For you compound sight shooters, your optimal anchor point depends upon the distance being shot to some extent. When shooting Compound-Release aka Compound Unlimited aka Compound Freestyle, you have the advantage of using a peep sight. But there’s a complication. The peep sight is in a fixed position in front of your aiming eye. For very short shots, the bow is held lower and since the peep has to be in front of your eye, your anchor has to be nudged up slightly. For long shots, it is the reverse. The bow is held higher, so with the peep fixed in space, the anchor is nudged lower. So, you have to choose which distance should have the most comfortable anchor point. Most field shooters choose a longer distance and the process goes like this—pick a target face at that longer distance and then draw your bow on that distance with your scope/pin on the target, but with your eyes closed. Then after you draw, anchor so that your hand fits comfortably against your jaw bone (this varies depending on the style of release you use). Ideally we would like the jawbone to be involved and maybe knuckle bones on your hand. (The idea is that the flesh may swell depending on exertion and temperature but the bones won’t, so bones covered with a thin layer of skin are preferred.) Once you have found that anchor, open your eyes and see where your peep is. If it is too low, move it up. If it is too high move it down. Keep doing this drill until when you open your eyes, the peep sight is centered on your aperture which is centered on your target face at the selected distance. Always make sure your peep is anchored down when you have finished moving it.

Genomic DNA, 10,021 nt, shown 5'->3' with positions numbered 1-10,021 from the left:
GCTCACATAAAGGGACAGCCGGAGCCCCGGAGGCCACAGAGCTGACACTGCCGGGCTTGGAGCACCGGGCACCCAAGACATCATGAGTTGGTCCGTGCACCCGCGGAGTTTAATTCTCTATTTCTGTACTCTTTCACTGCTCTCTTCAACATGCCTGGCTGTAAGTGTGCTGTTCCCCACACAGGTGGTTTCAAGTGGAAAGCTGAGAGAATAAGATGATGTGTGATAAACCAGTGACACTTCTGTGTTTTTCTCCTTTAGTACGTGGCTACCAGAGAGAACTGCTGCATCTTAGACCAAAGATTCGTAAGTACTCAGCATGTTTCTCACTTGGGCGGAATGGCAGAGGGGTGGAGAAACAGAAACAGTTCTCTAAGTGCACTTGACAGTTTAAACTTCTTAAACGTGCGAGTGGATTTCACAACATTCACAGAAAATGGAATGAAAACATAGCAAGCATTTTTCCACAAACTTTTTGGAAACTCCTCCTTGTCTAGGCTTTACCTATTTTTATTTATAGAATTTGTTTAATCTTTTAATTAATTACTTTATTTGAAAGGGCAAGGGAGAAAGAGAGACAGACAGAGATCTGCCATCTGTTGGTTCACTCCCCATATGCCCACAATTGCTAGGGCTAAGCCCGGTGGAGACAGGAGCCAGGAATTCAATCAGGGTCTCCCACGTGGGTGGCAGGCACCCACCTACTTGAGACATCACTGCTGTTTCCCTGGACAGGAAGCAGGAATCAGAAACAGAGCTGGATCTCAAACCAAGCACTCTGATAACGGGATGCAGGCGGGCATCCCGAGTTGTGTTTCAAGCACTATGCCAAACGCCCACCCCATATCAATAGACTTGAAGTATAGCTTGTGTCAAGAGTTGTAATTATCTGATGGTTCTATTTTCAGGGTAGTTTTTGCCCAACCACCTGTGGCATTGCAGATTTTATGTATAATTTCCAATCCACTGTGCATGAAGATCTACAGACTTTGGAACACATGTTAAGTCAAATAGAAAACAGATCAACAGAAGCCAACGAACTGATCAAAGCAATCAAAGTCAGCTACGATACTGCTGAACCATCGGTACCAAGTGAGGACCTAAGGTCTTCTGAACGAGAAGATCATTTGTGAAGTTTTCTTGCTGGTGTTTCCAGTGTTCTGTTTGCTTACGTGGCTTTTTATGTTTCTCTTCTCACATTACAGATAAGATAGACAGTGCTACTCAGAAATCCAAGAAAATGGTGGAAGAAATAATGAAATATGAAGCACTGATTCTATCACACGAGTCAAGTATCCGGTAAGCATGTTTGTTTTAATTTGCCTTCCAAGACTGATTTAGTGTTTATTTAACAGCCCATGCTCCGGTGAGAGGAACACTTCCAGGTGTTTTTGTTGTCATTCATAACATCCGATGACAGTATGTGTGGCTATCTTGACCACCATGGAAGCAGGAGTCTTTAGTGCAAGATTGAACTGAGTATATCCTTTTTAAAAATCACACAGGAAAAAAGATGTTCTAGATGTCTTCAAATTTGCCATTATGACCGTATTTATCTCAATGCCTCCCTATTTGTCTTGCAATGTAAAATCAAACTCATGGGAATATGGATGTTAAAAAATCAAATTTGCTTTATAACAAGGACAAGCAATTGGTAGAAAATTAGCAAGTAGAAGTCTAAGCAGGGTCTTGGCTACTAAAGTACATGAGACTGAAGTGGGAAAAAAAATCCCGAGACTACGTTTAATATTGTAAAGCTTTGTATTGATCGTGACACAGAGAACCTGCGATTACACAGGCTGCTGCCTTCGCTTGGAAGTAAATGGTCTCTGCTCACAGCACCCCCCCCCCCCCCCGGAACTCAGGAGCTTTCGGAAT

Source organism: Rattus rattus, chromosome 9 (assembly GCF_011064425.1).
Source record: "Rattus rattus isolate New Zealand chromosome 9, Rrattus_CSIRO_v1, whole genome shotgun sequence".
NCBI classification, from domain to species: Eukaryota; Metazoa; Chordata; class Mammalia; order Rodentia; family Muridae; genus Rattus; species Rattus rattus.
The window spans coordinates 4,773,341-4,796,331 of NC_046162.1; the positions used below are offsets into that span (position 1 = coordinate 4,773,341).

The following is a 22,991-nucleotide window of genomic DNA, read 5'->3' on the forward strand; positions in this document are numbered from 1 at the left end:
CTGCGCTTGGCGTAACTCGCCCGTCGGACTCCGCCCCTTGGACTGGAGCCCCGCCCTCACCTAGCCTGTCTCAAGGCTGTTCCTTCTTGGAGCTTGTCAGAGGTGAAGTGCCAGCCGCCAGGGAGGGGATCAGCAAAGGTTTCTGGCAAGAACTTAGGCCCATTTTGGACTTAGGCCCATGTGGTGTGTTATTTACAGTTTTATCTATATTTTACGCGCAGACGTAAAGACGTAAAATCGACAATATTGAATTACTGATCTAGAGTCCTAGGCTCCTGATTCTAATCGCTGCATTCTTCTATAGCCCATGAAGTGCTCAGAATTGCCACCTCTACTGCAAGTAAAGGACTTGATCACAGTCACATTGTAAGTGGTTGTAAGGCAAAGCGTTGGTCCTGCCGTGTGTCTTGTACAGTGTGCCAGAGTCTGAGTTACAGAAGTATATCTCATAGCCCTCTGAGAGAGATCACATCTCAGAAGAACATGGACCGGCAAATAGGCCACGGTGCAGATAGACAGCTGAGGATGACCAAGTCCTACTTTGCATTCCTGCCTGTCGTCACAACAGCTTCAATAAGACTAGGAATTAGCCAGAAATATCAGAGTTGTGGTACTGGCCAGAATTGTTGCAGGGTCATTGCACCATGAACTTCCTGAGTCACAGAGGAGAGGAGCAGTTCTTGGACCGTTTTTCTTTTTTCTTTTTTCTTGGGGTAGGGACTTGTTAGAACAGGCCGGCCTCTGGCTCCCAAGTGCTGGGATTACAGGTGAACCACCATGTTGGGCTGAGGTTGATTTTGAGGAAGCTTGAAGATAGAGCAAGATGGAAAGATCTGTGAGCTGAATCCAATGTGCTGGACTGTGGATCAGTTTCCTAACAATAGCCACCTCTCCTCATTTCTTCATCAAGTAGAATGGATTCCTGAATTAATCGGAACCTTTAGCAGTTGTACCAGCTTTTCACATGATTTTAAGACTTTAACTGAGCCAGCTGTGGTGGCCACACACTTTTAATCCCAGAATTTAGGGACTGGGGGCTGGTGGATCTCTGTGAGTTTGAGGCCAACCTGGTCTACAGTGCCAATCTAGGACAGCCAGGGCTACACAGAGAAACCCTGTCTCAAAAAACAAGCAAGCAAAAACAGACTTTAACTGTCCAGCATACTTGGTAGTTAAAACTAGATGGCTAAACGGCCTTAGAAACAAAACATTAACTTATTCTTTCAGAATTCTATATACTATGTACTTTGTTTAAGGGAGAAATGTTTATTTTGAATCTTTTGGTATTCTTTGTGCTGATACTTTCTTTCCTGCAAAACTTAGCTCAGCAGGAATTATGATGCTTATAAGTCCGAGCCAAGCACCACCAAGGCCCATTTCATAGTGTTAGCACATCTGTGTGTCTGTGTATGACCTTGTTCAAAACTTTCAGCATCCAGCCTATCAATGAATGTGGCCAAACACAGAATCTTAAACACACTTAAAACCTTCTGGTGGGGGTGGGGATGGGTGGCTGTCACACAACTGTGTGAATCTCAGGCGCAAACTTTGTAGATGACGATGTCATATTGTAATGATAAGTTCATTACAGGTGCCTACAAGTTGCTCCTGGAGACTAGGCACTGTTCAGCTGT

This, btw, is why having a dedicated “indoor bow” is an advantage as the peep and all of that can be set up for your most comfortable anchor position and you don’t have to move around things from your outdoor setup.
Training It In
Whenever I start work with a new release archer I give them a length of paracord from which we make a “rope bow.” This I ask them to keep in their quivers because later they will see all kinds of neat release aides being used by fellow archers and want to try them. They should never, ever shoot their bow with an untried release aid! They should always try any new or different release aid with their rope bow first.